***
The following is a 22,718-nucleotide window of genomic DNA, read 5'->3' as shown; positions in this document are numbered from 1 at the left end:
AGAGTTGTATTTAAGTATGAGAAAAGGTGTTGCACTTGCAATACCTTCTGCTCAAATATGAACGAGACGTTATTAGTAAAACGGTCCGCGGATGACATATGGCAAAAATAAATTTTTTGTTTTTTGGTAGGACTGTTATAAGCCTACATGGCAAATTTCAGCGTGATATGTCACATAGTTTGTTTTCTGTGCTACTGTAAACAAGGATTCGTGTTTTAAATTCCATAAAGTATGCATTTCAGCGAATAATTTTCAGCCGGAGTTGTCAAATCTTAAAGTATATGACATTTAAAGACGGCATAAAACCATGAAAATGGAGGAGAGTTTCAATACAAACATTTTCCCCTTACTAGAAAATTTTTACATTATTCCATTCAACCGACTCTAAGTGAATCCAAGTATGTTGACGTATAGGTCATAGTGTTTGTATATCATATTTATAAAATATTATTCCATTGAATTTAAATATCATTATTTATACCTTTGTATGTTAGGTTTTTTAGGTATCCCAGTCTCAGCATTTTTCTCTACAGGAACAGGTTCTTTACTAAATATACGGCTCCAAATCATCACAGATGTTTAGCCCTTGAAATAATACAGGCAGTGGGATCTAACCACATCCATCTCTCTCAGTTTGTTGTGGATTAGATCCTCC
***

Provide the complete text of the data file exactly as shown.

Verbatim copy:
The following is a 22,718-nucleotide window of genomic DNA, read 5'->3' as shown; positions in this document are numbered from 1 at the left end:
AGAGTTGTATTTAAGTATGAGAAAAGGTGTTGCACTTGCAATACCTTCTGCTCAAATATGAACGAGACGTTATTAGTAAAACGGTCCGCGGATGACATATGGCAAAAATAAATTTTTTGTTTTTTGGTAGGACTGTTATAAGCCTACATGGCAAATTTCAGCGTGATATGTCACATAGTTTGTTTTCTGTGCTACTGTAAACAAGGATTCGTGTTTTAAATTCCATAAAGTATGCATTTCAGCGAATAATTTTCAGCCGGAGTTGTCAAATCTTAAAGTATATGACATTTAAAGACGGCATAAAACCATGAAAATGGAGGAGAGTTTCAATACAAACATTTTCCCCTTACTAGAAAATTTTTACATTATTCCATTCAACCGACTCTAAGTGAATCCAAGTATGTTGACGTATAGGTCATAGTGTTTGTATATCATATTTATAAAATATTATTCCATTGAATTTAAATATCATTATTTATACCTTTGTATGTTAGGTTTTTTAGGTATCCCAGTCTCAGCATTTTTCTCTACAGGAACAGGTTCTTTACTAAATATACGGCTCCAAATCATCACAGATGTTTAGCCCTTGAAATAATACAGGCAGTGGGATCTAACCACATCCATCTCTCTCAGTTTGTTGTGGATTAGATCCTCC